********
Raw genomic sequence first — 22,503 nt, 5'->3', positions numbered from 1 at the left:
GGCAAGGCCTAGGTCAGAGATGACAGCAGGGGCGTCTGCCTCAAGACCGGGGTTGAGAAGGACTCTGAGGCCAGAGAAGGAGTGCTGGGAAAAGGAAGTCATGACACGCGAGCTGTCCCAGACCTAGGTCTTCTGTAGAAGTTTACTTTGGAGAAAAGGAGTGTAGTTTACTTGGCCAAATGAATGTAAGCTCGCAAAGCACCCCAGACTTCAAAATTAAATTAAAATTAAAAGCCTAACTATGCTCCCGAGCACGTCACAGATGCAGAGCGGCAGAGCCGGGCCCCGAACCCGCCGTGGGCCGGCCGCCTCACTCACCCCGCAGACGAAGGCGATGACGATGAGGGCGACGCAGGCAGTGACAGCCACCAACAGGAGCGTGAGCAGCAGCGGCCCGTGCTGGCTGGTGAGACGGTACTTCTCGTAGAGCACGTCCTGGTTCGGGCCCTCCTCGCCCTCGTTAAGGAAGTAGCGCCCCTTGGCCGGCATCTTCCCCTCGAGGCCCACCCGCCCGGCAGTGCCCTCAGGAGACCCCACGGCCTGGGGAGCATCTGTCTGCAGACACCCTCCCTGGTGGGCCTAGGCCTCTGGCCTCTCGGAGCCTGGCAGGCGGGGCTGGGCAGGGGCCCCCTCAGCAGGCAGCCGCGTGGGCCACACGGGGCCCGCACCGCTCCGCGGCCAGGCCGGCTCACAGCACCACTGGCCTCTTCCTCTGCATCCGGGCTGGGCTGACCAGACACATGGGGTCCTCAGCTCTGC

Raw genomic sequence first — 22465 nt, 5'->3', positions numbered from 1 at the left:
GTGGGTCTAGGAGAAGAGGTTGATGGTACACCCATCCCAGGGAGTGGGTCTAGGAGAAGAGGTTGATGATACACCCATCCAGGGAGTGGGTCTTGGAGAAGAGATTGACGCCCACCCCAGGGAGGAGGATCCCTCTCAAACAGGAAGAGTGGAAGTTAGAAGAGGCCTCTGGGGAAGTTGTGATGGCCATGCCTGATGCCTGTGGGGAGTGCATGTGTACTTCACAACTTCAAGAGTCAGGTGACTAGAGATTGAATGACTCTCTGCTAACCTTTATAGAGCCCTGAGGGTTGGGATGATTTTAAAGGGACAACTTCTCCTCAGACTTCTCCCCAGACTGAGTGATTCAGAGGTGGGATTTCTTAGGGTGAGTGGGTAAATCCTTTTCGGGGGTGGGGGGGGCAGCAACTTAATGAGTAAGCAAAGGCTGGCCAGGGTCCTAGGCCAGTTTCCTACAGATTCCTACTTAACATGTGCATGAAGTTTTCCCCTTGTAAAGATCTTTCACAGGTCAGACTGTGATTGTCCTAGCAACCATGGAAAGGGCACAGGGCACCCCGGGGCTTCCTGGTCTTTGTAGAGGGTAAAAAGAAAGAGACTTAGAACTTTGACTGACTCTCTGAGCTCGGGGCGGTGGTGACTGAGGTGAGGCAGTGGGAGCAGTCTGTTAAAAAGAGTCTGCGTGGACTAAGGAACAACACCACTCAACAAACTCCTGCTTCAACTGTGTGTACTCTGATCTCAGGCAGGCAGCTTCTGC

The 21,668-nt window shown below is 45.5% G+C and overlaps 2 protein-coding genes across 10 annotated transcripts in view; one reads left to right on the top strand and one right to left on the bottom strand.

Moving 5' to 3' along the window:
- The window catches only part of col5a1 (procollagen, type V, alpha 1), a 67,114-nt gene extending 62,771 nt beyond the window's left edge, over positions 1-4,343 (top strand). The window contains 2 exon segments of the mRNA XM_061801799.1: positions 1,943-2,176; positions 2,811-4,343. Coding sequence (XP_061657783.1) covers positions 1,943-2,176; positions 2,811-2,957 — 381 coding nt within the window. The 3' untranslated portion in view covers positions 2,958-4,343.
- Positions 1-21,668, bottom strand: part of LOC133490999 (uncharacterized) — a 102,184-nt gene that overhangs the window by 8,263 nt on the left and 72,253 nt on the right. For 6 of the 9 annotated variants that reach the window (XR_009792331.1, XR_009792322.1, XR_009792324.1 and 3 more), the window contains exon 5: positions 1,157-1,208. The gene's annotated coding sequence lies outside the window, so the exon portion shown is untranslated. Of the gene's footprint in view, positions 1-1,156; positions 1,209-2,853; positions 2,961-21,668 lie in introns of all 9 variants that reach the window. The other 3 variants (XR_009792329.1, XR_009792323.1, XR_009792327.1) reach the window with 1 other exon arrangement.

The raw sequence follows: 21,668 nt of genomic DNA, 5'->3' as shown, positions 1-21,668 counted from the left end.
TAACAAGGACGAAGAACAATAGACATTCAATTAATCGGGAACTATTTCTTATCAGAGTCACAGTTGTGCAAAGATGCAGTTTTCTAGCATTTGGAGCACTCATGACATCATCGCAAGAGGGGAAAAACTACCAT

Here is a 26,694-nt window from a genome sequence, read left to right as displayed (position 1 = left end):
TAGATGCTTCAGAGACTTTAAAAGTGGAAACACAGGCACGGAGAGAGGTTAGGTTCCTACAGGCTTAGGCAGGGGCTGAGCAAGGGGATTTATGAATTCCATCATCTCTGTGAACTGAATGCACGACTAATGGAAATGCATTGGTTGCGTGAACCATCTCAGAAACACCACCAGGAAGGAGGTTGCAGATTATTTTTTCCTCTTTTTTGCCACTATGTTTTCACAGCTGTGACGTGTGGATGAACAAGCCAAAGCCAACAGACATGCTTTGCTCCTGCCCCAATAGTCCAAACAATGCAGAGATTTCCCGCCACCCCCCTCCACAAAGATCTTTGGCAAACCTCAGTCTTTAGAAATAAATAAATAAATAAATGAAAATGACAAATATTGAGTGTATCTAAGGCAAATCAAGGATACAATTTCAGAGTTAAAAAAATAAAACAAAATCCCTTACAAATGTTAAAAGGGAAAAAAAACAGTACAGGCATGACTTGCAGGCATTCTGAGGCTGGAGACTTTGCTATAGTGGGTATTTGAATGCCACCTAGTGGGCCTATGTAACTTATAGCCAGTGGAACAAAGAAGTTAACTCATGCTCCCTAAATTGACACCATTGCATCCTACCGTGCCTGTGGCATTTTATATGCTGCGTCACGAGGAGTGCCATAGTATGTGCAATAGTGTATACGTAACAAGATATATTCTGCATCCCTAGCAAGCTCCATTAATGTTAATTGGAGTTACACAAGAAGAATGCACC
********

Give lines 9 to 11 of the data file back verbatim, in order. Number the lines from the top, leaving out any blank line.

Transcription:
The raw sequence follows: 21,668 nt of genomic DNA, 5'->3' as shown, positions 1-21,668 counted from the left end.
TAACAAGGACGAAGAACAATAGACATTCAATTAATCGGGAACTATTTCTTATCAGAGTCACAGTTGTGCAAAGATGCAGTTTTCTAGCATTTGGAGCACTCATGACATCATCGCAAGAGGGGAAAAACTACCAT

Here is a 26,694-nt window from a genome sequence, read left to right as displayed (position 1 = left end):